“What are you doing?” I asked.

And I thought to myself, she’s not smelling the roses.

And she replied, “I’m smelling the roses.”

“Seriously?” I said. “I ask you to do something and instead you literally stop to smell the roses!”

She then picked a bouquet for the main room downstairs. Eventually, she moved the paper towels.

Once the house was cleaned and the teenager shuffled off to work, I finished Natasha Sizlo’s memoir, All Signs Point to Paris. I received a copy via NetGalley and reviewed it on Goodreads and mentioned it in my Parisian Phoenix blog post that will go live tomorrow. I tried to start P.N. Dedeaux’s Algiers Tomorrow but it offended me beyond rebuke within the first two chapters.

I understand that the book was published in 1993. I also understand that erotica by its nature breaks rules and can feature taboos. But in the first two chapters, we join two bratty rich sixteen year olds nicknamed “Boobs” and “Butt” through a vacation in France. By the end of the chapters, I want them to get murdered. I was hoping for some cheesy references to Algerians with which I could have some Mystery Science Theater 3000-type fun.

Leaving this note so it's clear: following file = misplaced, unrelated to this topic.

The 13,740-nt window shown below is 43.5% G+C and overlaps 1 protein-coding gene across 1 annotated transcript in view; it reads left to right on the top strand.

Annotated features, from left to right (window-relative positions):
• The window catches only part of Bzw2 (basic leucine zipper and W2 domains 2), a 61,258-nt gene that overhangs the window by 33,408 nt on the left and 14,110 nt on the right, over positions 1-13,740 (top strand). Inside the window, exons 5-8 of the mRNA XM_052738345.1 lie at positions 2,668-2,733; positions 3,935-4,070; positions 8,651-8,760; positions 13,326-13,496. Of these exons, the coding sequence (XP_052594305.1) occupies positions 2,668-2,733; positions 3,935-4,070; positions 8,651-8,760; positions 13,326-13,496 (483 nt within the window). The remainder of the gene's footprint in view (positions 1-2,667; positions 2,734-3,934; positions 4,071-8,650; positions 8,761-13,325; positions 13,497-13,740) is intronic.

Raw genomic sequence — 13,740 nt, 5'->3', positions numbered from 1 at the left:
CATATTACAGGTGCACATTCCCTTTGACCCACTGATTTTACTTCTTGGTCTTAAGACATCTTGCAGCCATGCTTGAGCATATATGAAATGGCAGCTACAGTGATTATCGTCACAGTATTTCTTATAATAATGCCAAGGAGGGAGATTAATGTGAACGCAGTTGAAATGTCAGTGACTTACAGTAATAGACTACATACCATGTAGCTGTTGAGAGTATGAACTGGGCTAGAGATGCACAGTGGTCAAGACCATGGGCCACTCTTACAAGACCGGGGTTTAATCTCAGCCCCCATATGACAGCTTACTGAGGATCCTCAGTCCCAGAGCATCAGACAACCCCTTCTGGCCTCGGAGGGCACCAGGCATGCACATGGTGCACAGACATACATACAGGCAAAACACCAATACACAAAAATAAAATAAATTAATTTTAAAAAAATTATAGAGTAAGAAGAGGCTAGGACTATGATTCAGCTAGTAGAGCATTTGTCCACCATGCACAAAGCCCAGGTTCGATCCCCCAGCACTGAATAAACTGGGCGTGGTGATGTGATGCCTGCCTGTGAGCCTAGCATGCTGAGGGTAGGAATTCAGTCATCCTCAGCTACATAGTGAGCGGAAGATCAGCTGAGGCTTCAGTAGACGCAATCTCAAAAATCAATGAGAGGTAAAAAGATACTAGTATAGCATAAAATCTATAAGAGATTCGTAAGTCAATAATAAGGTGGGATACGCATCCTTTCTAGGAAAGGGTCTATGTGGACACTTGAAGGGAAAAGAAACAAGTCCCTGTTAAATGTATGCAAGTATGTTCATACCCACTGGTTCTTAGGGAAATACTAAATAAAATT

chicken vodka pizza

I ordered a chicken pizza with vodka sauce from Nicolosi’s Pizza in Forks Township. It was a custom pizza and I told them to “put whatever on it to make it pizza-y.” They added fresh basil. It smelled amazing. The teenager was picking it up at 2:45 p.m after work.

And don’t you know it, the remediation team was late… They called at 2:55 p.m. and arrived at 3:05 p.m. I had one bite of my scrumptious, piping hot custom pizza. And it was time to find out if my house was wet.

Unfortunately, it is.

We could lose our bathroom subfloor. Our hardwood floors and walls are damp. We have five industrial air movers in the living area and a massive dehumidifier. And upstairs we have three more air movers in the bathroom and another dehumidifier.

But we’re safe, and sometimes you just have to have faith it will work out.

At the end of the day, Bean Dog got new toys.

Beginnings and babies

My routine is fairly set… I get up, use the bathroom, weigh myself, feed cats, and brew a cup of coffee (using the time while it brews to tidy the kitchen).

I drink the coffee while hanging with our personal cats, sometimes I do my journal entry then other times I wait until I return upstairs.

Once my coffee is done I start a load of laundry, make sure the kibble is put away where our two cats with urinate issues can’t find it, and head up to “wake the birds.”

Usually by now it’s around 9 or even 10 a.m. (as I work 3:30 p.m. until midnight). I open Nala’s cage (my Goffin’s cockatoo) and throw back the curtains so the budgies fill my room with chirps and chatters. I check on the babies and everyone gets fresh food and water.